The Romanticism Challenge, part 1
So, for the past six months or so I have been trying to like classical music from the romantic era (ca. 1815 - 1900). This probably requires some explanation. After all, most people regard their musical taste as just that: a matter of taste, which is, for the most part if not entirely, impossible to influence by conscious choice.
On the contrary, my ideas about esthetics in music is mostly influenced by Robert Jourdain's book Music, the Brain, and Ecstacy. Jourdain argues that what we perceive as beauty in music are based on small breaks with expectation (deviations from a convention), which set up a tension, which is subsequently released through the return to that convention. This is the reason that musical styles we are overly familiar with starts to sound trite, because what previously was a break with the convention now has become part of the convention itself. It also provides a plausible explanation for why I don't appreciate romantic music: since I am not familiar with the underlying musical idiom, I cannot notice the breaks from that idiom that creates all the magic.
If this is true, all I need to do should then be to listen to as much romantic music as I can, so that my experiences when listening to this kind of music should be mostly equivalent to that of those who are familiar with the period.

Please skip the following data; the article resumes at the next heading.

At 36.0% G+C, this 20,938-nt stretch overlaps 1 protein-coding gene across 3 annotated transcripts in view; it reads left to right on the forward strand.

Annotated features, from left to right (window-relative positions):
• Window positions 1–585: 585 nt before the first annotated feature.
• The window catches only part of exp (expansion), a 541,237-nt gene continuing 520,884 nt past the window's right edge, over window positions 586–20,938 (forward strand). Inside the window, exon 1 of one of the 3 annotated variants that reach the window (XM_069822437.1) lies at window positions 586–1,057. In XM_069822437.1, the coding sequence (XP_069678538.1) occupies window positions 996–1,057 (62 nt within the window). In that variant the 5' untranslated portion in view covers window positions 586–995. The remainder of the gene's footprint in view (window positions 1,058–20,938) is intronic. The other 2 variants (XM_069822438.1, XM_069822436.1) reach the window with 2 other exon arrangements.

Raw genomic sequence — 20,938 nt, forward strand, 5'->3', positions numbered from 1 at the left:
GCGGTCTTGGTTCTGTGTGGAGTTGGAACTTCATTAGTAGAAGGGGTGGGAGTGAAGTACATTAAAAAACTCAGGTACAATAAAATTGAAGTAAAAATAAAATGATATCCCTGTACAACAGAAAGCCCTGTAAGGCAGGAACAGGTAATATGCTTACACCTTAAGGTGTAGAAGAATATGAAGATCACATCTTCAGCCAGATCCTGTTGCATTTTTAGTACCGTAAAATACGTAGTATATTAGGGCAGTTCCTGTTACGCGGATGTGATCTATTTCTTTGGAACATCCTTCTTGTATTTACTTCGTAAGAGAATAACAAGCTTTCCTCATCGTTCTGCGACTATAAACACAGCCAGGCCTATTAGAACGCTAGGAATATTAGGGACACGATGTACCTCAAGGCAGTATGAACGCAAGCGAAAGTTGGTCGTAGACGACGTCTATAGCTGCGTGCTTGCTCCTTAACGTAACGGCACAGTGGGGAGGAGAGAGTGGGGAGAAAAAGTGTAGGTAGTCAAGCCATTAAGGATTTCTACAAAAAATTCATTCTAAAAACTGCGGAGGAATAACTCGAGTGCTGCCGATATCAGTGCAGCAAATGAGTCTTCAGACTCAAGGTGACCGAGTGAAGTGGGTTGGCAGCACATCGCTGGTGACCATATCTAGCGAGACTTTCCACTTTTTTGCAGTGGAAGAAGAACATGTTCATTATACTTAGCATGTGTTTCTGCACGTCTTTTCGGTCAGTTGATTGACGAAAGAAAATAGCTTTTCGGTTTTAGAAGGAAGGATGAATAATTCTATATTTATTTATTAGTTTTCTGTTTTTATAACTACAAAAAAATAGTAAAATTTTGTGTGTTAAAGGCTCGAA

I told Anders on IRC yesterday that Western classical music composed after the Classical era sounded dull and uninspiring, and that I much prefer baroque music. I have told the same thing to classical music lovers several times, and they are invariably perplexed by the idea. So was Anders. And he was incredulous.
So he proposed to do some empirical research. The idea is to have a blind test: today, he will play compositions from his record collection, without telling which authors and from what period they are. Then, I will rate them on a scale of good vs. bad, and guess which period they belong to.
This is really a win-win situation for me: either I will be able to do this consistently, and hence conclude that romanticism really isn't anything for me (and get an ego boost on top of it), or I will get to know some good romantic music, and be introduced to a much larger musical terrain than I thought was possible.
When I told Anders after geek pizza that my classical music taste was mainly limited to Bach, Händel, Buxtehude, Telemann and Haydn, he got an expression of dread on his face.
I'm not sure I can do this, he said.
But I'll try. Many people have attempted to get me to like romantic music, but failed. Hopefully, this time it will be more successful. Or at least, that I will be able to learn something from it.
Watch this space, and Anders' blog, for updates.